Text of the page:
Calvin C. (Kelly) Gotlieb, a founder of the Canadian Information Processing Society (CIPS) and a pioneer of computing in this country has died.
A professor of computer science at the University of Toronto for decades who was honoured many times including the Order of Canada in 1996. he passed away Oct. 16 at the age of 95.
In 1948, along with Dr. Josef Kates and Dr. Harvey Gellman, Gotlieb formed the first team in Canada to design and construct digital computers and to provide computing services, according to CIPS.
With his help in 1952, U of T acquired a Ferranti Mark I, the world’s first commercially available electronic digital computer, and the second to be ever sold.
Here’s a video interview we did with Gotlieb in 2011 on his 90th birthday
He established the first university credit course on computing in Canada on 1950, offered the first Canadian graduate courses in computing in 1951, and in 1964 founded the first graduate department of computer science in Canada, all at UoT.
He had been a consultant to the privacy and computers task force of the federal departments of communications and justice.
Outside this country he was a consultant to the United Nations on computer technology and development.
According to the UoT , Gotlieb was awarded fellowships in the Royal Society of Canada, the Association of Computing Machinery, the British Computer Society, and five honorary doctorates from the University of Toronto, the Université de Montréal, the University of Waterloo, the Technical University of Nova Scotia and the University of Victoria.
He was also s a recipient the Queen Elizabeth II Golden and Diamond Jubilee Medals, the Canadian Association of Computer Science (CACS/AIC) Lifetime Achievement Award (2014) and the IEEE C.C. Gotlieb Computer Award, established in 2007 and awarded to him in 2012 when the award was renamed in his honour.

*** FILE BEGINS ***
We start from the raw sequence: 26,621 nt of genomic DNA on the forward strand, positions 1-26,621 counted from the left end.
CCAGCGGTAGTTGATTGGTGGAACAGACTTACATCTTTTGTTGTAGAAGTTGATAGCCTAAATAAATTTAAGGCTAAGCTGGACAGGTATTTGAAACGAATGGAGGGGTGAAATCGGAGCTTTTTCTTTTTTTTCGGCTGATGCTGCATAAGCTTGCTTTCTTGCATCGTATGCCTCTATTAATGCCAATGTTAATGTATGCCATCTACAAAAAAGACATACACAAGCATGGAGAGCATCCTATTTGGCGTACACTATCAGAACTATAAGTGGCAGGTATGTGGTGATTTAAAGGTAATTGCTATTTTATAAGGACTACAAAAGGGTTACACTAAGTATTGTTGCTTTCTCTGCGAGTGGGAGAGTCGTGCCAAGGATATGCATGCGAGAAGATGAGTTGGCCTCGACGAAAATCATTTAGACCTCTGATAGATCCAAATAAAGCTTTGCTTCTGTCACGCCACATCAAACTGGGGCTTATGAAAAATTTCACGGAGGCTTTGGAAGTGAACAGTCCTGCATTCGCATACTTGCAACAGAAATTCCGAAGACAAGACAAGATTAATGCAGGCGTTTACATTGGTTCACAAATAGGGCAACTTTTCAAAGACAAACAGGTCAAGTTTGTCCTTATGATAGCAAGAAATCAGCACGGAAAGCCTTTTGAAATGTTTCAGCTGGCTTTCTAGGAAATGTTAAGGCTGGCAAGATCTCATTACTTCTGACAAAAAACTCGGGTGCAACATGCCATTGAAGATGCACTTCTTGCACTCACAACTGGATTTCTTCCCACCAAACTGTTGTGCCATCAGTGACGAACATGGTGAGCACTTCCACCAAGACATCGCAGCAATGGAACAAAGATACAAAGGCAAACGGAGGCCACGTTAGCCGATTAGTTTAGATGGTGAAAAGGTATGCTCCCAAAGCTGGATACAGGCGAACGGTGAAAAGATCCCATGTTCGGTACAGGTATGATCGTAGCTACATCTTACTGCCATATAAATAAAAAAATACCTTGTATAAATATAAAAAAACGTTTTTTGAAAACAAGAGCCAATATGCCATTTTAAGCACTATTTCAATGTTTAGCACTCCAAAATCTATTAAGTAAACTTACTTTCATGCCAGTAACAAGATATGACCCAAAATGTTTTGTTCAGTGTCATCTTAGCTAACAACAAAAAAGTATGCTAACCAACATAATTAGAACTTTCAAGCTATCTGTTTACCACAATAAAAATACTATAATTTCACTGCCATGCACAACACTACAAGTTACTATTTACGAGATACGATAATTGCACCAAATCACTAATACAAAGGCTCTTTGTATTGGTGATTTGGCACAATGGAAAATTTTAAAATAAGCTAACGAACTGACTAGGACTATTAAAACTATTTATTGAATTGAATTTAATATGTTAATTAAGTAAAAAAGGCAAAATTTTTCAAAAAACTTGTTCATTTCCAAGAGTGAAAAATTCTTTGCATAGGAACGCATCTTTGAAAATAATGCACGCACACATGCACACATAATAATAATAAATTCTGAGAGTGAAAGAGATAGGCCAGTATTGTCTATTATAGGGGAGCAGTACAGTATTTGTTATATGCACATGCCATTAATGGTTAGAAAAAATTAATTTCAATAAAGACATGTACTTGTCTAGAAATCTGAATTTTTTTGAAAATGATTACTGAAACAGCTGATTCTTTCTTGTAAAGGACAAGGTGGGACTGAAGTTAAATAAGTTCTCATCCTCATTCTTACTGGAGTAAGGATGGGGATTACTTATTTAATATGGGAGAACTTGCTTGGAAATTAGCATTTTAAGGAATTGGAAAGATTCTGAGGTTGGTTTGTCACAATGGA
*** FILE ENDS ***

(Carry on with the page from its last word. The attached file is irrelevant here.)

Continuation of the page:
ITWorldCanada.com columist Stephen Ibaraki — himself a decorated CIPS member — who had known Gotlieb for years, penned a tribute to him in 2013. As part of that article he linked to a 2011 speech he wrote for Gotlieb’s 90th birthday when he was awarded an honorary doctorate at the University of Victoria.
Ibaraki recalled that at in 2010 — at the age of 89 — Gotlieb was asked to be a last minute replacement judge at the annual Intel International Science and Engineering Fair. Ibaraki was another judge that year. “Having Kelly as co-judge was truly inspiring, as he is an amazing visionary leader–you can imagine the good fortune of the students to have a computing pioneer and iconic figure encouraging them to continue their research,” he wrote.
“Moreover, Kelly was the first to arrive, the last to leave. Kelly asked the most insightful questions of the finalists and provided kind guidance back and wanted to ensure that all students received positive guidance and congratulations for their work. And he provided an on-the-spot algorithm for ranking the finalists to determine the winners, reducing a days’ work into a little more than an hour.”
He is survived by his son Leo, an IT and management consultant for WMC (Western Managemet Consultants), and daughters Margaret and Jane.